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Cycling - Daft Cycle Lanes - A day ride in Kent on a sustrans route
 

After a long and ongoing arguement on the Cyclingplus web forum between a large group of people who aren't keen on the farcilities that Sustrans build and a smaller group who do like their work I went for a ride on a nearby route myself. Read a copy of my report on this page. Read a copy of the full discussion here.

What I really found interesting though was the feedback that was given to me in the discussion afterwards.



Following on from last week’s discussions I decided this weekend to give a Sustrans route another chance. I know that some people won’t believe that this was unbiased, but it was and here is my reasoning.

- I decided that I would use the nearest route to me, except those I had already ridden and disliked.
- I also decided, that as Sustrans work closely with the local authorities I should use a path outside of Essex, as I had been criticising the Essex facilities within the thread.
- I also thought that I should avoid the fiasco of paths already discussed as route 1 (or 51) in the Harwich/Ipswich/Felixstowe areas.
- Preferably I’d choose an off-road facility, as on road are just normal roads.
- Since one of the main points raised on the thread (and by Sustrans) was that these are “leisure” routes, I decided to drive to the start and to take my wife (an average new cyclist) and our two Bromptons; rather than take my decent proper bike with skinny road tyres and panniers.

I hope everybody agrees this is fair?

My argument has never been against Sustrans, it has been against this idea that off-road cycle tracks, or dedicated cycle infrastructure is required for us to cycle. It is my belief that it is safe to cycle without any of these; and worse, that by groups such as Sustrans installing so many cycle routes it implies it is dangerous to ride anywhere but on those routes. Finally it is my belief that the enjoyment of cycling is being spoilt by impractical and long winded routes.

On Saturday, I spent nearly an hour and a half on Sustrans’ website trying to get route information. I’m sorry, but this has to be a big black mark to Sustrans. I struggled a lot to find the information. Last time I was on the site you could enter the route number and get told where it went. This time that option didn’t appear to be there. All I could do was enter place names and then zoom in and out to look at the routes on the map. Not easy on dial up! I could enter a county, such as Kent, which gave me lists of open routes. However I couldn’t get to see that route information.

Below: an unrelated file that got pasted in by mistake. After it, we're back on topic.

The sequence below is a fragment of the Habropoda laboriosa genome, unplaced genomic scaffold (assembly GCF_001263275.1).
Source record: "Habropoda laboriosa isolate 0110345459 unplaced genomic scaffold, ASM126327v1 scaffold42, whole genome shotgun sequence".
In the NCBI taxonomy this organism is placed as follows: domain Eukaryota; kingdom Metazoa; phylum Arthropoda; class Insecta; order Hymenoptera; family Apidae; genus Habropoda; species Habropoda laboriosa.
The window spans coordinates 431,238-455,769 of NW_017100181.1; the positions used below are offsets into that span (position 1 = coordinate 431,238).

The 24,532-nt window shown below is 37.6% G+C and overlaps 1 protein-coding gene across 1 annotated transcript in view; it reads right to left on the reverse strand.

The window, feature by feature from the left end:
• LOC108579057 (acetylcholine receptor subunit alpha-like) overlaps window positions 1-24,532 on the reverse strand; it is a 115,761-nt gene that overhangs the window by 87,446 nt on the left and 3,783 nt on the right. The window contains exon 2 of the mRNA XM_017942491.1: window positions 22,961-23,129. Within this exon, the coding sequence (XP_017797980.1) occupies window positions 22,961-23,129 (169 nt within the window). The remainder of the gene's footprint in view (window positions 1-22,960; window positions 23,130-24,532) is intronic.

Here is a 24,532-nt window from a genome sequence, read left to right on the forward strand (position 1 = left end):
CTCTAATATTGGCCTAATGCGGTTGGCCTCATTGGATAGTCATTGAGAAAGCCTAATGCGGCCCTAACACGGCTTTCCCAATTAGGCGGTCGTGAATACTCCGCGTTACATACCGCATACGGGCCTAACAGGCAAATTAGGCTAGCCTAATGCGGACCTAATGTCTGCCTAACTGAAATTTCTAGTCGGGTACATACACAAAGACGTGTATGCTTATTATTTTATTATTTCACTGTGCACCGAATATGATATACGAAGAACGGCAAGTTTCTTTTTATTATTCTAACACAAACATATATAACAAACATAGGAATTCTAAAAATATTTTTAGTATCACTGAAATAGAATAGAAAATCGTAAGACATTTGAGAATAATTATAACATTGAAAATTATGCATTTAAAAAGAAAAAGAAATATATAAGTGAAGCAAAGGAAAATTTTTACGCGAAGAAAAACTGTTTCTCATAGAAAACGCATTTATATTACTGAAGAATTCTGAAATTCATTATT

Eventually I decided to look at the area around Gillingham as this appeared to be on route number 1 (the same “1” as in Harwich? That’s confusing!) as well as meeting my criteria. My main point of interest was the traffic free route which appeared to go from the Medway tunnel to Rainham. Out of interest and fairness though I decided also to look at the on-road route at each end of this. We decided to drive the route, then ride back.

In summary, to prevent readers here getting bored.
-We didn’t ride the sections out near Cliffe, but they looked no different to the normal roads I ride on a Sunday with the CTC; with the exception these had blue cycle signs and my normal roads don’t.
-As we drove alongside the off-road path between the Medway tunnel and Gillingham, I decided I had no desire at all to waste my time riding on a pavement, heading down every side road and looking for the crossings, and generally being forced to take a longer route with a worse surface.
-The first section of bad traffic congestion we came to was as we passed the area on the map which said there was an on-road route (Lower Rainham Road). Here there were many “traffic calming” signs and obstructions, together with many non-calm drivers! I was disappointed to see that although I thought I was in the right area according to the map on the Sustrans site, I could see no evidence of this on the road.